OMLT is more than just a team of mentors. Living in a converted school in the centre of the city, the team shares jobs, meals and even living quarters with its’ ANA counterparts. That camaraderie isn’t always easy, and Vernon captures the tension that comes from culture clashes, 40-degree heat and the constant threat of attack.
An honest, unvarnished view of military life, Desert Lions is as close as most of us will come to understanding the efforts of our dedicated soldiers abroad.
4. Life and Death in Kandahar – Fifth Estate 2008 – 5:00pm
Life and Death in Kandahar begins with an urgent alert. Incoming wounded are on their way. Now, the questions begin: How many are there? What are the injuries? How soon will they arrive? As the medical staff gathers critical information, trauma bays are prepped and ambulances head out to meet the medevac helicopters.
In the winter of 2008, the fifth estate cameras were granted four weeks of unprecedented and exclusive access to the NATO trauma hospital at the main military base in Kandahar Province. The ‘Role 3′ is one of the busiest trauma hospitals in Afghanistan and it has been under Canadian command for two years.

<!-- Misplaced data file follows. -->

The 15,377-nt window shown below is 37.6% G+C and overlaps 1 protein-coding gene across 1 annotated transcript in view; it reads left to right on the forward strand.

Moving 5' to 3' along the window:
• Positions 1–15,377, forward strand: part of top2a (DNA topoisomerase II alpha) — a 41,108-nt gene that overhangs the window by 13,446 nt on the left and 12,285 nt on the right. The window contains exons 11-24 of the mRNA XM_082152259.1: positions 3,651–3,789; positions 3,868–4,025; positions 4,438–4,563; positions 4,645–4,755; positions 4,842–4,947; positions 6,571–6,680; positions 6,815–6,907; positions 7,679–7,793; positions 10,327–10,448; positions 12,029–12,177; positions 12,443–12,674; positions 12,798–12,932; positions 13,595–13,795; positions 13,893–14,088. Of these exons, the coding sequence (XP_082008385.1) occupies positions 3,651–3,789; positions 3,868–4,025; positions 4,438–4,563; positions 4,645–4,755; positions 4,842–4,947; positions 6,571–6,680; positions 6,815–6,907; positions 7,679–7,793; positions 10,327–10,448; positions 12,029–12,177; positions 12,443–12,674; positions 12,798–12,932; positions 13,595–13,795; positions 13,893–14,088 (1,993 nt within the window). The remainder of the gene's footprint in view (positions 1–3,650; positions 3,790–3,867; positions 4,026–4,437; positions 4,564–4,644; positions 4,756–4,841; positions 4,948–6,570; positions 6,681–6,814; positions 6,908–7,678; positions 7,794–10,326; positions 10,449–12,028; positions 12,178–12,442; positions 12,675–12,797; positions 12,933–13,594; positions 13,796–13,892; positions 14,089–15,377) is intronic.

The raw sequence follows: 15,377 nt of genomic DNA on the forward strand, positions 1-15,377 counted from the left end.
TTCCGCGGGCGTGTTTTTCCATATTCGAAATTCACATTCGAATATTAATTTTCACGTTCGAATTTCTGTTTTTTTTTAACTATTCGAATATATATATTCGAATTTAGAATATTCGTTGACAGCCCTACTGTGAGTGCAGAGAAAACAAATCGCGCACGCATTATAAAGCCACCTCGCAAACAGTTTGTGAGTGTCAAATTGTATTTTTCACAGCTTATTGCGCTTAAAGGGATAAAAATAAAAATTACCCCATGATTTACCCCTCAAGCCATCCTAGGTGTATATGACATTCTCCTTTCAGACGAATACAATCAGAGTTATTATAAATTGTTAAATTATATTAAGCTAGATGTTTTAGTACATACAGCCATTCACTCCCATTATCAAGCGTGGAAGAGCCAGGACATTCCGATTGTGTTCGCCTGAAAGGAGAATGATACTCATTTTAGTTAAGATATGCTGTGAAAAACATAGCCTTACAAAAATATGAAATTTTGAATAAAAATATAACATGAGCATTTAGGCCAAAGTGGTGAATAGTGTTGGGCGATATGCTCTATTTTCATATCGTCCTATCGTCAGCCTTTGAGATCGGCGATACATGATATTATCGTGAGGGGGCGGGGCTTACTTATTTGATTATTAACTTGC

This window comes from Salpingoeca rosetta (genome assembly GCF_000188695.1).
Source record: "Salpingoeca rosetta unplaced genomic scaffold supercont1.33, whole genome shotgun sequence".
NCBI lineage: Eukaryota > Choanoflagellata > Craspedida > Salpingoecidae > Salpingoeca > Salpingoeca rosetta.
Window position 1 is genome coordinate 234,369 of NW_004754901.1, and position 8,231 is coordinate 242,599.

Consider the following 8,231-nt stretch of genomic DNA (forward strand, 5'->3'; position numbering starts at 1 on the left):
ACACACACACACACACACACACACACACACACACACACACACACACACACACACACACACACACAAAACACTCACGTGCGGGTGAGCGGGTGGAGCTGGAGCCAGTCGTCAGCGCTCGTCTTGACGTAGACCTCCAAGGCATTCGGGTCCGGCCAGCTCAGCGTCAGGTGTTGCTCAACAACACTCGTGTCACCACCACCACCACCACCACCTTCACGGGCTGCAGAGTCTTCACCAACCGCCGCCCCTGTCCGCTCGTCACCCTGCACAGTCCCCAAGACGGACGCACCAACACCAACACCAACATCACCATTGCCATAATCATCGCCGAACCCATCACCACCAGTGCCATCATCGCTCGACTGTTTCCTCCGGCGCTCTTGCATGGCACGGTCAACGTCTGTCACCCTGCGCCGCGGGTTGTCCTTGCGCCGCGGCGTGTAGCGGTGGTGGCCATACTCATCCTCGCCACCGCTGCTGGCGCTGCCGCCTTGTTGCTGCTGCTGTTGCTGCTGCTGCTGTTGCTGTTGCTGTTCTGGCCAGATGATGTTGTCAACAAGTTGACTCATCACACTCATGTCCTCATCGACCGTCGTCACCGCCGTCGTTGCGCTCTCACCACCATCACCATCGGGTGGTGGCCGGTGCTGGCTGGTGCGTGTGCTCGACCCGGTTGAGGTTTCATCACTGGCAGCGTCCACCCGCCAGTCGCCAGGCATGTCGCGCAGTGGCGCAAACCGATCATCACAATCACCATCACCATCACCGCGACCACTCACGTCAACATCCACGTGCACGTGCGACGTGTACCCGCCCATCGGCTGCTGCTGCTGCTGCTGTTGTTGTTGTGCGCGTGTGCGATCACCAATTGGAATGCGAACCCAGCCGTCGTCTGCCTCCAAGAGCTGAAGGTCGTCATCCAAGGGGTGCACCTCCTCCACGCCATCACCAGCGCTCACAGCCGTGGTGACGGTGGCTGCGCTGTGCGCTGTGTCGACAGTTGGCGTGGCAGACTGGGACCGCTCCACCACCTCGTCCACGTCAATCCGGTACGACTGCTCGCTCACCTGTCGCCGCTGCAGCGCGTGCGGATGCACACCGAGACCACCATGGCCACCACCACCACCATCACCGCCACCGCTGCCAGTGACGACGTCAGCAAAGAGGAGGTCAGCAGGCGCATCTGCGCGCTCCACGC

5. WAGING PEACE: CANADA IN AFGHANISTAN – 6:30pm
Follows Canadian Richard Fitoussi on a personal quest into the fiercest parts of Afghanistan’s war-torn southern frontier to learn why Canadian soldiers are dying in a mission that has sparked more controversy than any other military intervention in Canadian history.
Embedded with the Canadian military alongside established war correspondents. Fitoussi sees for himself what is at stake for the Afghan people and the Canadians who serve in our name.
As his journey unfolds, Fitoussi is faced with the realities of modern day peacekeeping, and tries to distinguish between the reality on the ground and the rhetoric of the U.S. led “war on terror”. In the end he witnesses the ultimate sacrifice of young Canadians in a journey that nearly costs him his life.
Other Films In This Series
(Might Be Shown At A Later Date)